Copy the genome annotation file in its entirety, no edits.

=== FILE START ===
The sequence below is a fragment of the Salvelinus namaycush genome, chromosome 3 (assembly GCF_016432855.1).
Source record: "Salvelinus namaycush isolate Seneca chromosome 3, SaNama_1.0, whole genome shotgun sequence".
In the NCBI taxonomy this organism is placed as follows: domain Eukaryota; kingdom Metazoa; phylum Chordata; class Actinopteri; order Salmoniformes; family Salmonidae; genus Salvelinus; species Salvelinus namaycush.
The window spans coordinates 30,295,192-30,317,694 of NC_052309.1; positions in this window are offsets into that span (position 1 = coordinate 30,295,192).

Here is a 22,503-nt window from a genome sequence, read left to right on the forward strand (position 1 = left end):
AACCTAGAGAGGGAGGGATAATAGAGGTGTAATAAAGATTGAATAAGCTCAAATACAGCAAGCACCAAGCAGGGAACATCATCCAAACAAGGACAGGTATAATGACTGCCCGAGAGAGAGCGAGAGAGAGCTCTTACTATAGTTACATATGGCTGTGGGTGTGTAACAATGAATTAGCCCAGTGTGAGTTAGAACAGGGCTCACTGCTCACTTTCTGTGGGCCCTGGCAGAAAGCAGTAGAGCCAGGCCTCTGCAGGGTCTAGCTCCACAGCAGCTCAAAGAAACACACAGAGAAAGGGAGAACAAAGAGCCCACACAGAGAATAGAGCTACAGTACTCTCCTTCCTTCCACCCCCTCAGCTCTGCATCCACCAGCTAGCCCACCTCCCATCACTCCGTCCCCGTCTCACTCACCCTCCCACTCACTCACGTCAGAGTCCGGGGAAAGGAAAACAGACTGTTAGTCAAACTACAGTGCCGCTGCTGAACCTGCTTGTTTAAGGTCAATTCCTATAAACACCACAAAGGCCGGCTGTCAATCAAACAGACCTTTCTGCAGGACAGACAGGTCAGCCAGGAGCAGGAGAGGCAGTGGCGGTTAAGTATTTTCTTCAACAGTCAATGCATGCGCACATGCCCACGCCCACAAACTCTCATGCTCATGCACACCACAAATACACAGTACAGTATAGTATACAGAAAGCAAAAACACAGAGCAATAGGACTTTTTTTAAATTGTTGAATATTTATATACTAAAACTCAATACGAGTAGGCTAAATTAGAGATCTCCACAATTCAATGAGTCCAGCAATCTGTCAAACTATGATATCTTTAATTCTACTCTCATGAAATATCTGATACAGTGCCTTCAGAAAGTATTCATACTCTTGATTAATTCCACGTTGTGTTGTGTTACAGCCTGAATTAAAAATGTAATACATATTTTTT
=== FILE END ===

The sequence below is a fragment of the Salvelinus namaycush genome, chromosome 3 (assembly GCF_016432855.1).
Source record: "Salvelinus namaycush isolate Seneca chromosome 3, SaNama_1.0, whole genome shotgun sequence".
In the NCBI taxonomy this organism is placed as follows: domain Eukaryota; kingdom Metazoa; phylum Chordata; class Actinopteri; order Salmoniformes; family Salmonidae; genus Salvelinus; species Salvelinus namaycush.
The window spans coordinates 30,295,192-30,317,694 of NC_052309.1; positions in this window are offsets into that span (position 1 = coordinate 30,295,192).

Here is a 22,503-nt window from a genome sequence, read left to right on the forward strand (position 1 = left end):
AACCTAGAGAGGGAGGGATAATAGAGGTGTAATAAAGATTGAATAAGCTCAAATACAGCAAGCACCAAGCAGGGAACATCATCCAAACAAGGACAGGTATAATGACTGCCCGAGAGAGAGCGAGAGAGAGCTCTTACTATAGTTACATATGGCTGTGGGTGTGTAACAATGAATTAGCCCAGTGTGAGTTAGAACAGGGCTCACTGCTCACTTTCTGTGGGCCCTGGCAGAAAGCAGTAGAGCCAGGCCTCTGCAGGGTCTAGCTCCACAGCAGCTCAAAGAAACACACAGAGAAAGGGAGAACAAAGAGCCCACACAGAGAATAGAGCTACAGTACTCTCCTTCCTTCCACCCCCTCAGCTCTGCATCCACCAGCTAGCCCACCTCCCATCACTCCGTCCCCGTCTCACTCACCCTCCCACTCACTCACGTCAGAGTCCGGGGAAAGGAAAACAGACTGTTAGTCAAACTACAGTGCCGCTGCTGAACCTGCTTGTTTAAGGTCAATTCCTATAAACACCACAAAGGCCGGCTGTCAATCAAACAGACCTTTCTGCAGGACAGACAGGTCAGCCAGGAGCAGGAGAGGCAGTGGCGGTTAAGTATTTTCTTCAACAGTCAATGCATGCGCACATGCCCACGCCCACAAACTCTCATGCTCATGCACACCACAAATACACAGTACAGTATAGTATACAGAAAGCAAAAACACAGAGCAATAGGACTTTTTTTAAATTGTTGAATATTTATATACTAAAACTCAATACGAGTAGGCTAAATTAGAGATCTCCACAATTCAATGAGTCCAGCAATCTGTCAAACTATGATATCTTTAATTCTACTCTCATGAAATATCTGATACAGTGCCTTCAGAAAGTATTCATACTCTTGATTAATTCCACGTTGTGTTGTGTTACAGCCTGAATTAAAAATGTAATACATATTTTTT